Sunday, 29 December 2013

Letters from Thailand, part six

Part one here.
Part two here.
Part three here.
Part four here.
Part five here.

Songkran in Chiang Mai

19 April 2013 at 03:04
When I booked this trip I had no idea that Thai new year fell into when I was going so this was a lovely surprise! Thai new year is called songkran and it is just one huge, ridiculous water fight. For days leading up to the weekend even in the remote villages, locals had been chucking buckets of water over us as we drove by, bearing in mind we were all sat in the back of a pickup truck and so got absolutely drenched. Once we were in Chiang Mai the festivities had really begun. Little stalls open up all along the canal selling water guns, little waterproof bags and buckets with strings attached so that you can chuck them in the canal to fill them up. Friday after getting our eyelashes done me and Georgie realised we really needed to defend ourselves and so bought two massive water guns. Down in the town square big stages had been set up with sponsors from cocacola and Asia Airways and there were huge speakers blasting out music. A lot of the people here were tourists and backpackers so the music was very western so it really felt like being in some crazy party. Not a drop of rain had fallen yet the streets were 2 inches deep in dirty water that everyone was jumping around in whilst spraying water. Everyone was dancing out in the middle of the road, you'd completely forget it was a road until suddenly a motorbike very slowly drives into you. Some people wear crazy masks or fancy dress and it is the one time in your life you can spray water directly in someones face and they're not allowed to get mad at you. Some of the Thai women come round and gently pour rose water over you, which is probably more traditional than spraying water out of an Angry Birds backpack water gun. It's also part of the tradition to spread this weird clay stuff over peoples faces but of course it all goes in your mouth and tasted really weird. I made the mistake of trying to take my camera and of course it got wet so I went into Mcdonalds to dry it off and the whole place was drenched, with soggy people shoving soggy chips in their mouths. We walked back to the hotel at around 5 when it started to feel a bit chilly and even walking back everyone chucks water all over you.

The next day a bigger group of us ventured out and Meaw told us about something going on near the shopping mall where there was like a concert so we piled in a tuktuk and set off. The traffic was crazy and everything throws water at you in the tuktuk. We had noticed the night before people driving round with huge blocks of ice in their trucks and sure enough on the Saturday everyone took it up a notch by using ice water. Once we got to the concert this seemed to be where the Thai people went more than the tourists and was absolutely packed. Once again there was crazy music and water everywhere. A few of us decided to walk back and got completely lost and so we just followed the canal round the city which meant we got to see how all the different people were celebrating, some were even swimming in the canal. We could feel the weather turning and the skies looked greyer than usual so it was a relief to finally find the hotel as not long after out of nowhere a massive storm arrived. It was like the sky was trying to compete with the people as huge, heavy drops of rain drummed down relentlessly. There was thunder and lightening and such strong wind. Seeing rain again felt peculiar. As quick as it started it was over and the sun appeared again and so we all went out again to the bars and clubs. The drinks here are insanely strong as they don't measure the quantities of alcohol and by the end of the night I was determined it would be hilarious to jump in the canal. Luckily my friends wouldn't let me but a flipflop was sacrificed in the process so I walked home in one flip and no flop.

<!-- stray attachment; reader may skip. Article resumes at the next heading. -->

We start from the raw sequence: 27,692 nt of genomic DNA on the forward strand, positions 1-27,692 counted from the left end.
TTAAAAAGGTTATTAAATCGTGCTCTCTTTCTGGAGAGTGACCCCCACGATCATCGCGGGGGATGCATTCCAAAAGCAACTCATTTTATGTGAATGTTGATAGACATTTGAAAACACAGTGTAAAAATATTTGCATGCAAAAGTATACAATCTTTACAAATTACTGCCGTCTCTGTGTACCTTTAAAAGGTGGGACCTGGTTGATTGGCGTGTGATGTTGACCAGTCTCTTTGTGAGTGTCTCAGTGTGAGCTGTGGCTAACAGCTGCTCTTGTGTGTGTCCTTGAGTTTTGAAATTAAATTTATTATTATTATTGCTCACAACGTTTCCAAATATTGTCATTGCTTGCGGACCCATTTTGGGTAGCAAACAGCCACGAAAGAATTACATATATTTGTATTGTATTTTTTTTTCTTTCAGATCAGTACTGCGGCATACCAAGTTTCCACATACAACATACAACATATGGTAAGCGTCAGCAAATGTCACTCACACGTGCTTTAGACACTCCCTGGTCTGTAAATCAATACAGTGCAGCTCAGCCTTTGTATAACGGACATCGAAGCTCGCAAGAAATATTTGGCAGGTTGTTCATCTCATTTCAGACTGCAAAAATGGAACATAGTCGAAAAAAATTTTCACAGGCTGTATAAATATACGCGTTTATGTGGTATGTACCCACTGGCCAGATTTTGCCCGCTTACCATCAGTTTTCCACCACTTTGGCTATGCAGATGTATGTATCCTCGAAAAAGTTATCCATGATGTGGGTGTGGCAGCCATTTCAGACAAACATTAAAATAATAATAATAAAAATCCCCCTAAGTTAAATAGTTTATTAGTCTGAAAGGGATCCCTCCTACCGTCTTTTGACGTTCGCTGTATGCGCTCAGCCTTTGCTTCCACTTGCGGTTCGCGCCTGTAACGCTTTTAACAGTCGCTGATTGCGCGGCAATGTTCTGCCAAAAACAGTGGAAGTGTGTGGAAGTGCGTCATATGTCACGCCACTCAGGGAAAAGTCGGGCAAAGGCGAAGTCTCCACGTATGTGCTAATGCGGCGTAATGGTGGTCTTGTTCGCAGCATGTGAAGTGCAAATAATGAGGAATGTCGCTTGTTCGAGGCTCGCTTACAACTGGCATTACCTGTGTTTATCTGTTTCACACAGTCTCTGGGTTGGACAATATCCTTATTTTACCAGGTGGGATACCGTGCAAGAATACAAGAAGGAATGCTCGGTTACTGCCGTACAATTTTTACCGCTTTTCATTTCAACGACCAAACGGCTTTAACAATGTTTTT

Sunday we chilled by the pool and finally got a bit of a tan before getting another horrific night bus back down south. I prepared well this time and brought a blanket and jumper and arrived feeling fresh as a daisy, sort of.

That's all for Chiang Mai, but I would definitely go back again for Songkran. Now to write about the orphange, which of course completely contrasted with this mad weekend.

x






















Tuesday, 17 December 2013

Letters from Thailand, part five

Part 1 here
Part 2 here
Part 3 here
Part 4 here

Chiang Mai City

19 April 2013 at 02:38


Wednesday evening we arrived in Chiang Mai. Being back in a city immediately you feel the dense, humid heat resting on your shoulders and the sudden sight of shops and Mcdonalds contrasted drastically with the wooden jungle retreat we'd just left. So being typical young English people we took advantage of the cosmopolitan environment and went out and got drunk. Meaw took us to a rooftop bar very popular with boho back packers. You climb up a winding staircase, the walls covered in colourful graffiti covering fluorescent painted walls with mad designs. The roof was low and you had to take your shoes off, I felt like a child in a 'house of fun' at a fair, only one that reeks of weed. Once you reached the bar it was definitely worth the climb. Everyone sat on cushions and rugs on the floor with lanterns hanging off the ceiling and mad ultraviolet lighting making everything look strange. A mist filled the air, a mixture of smoke and water mist being sprayed from the ceiling. The drinks were cheap and Meaw taught us a new drinking game and then I don't remember much else.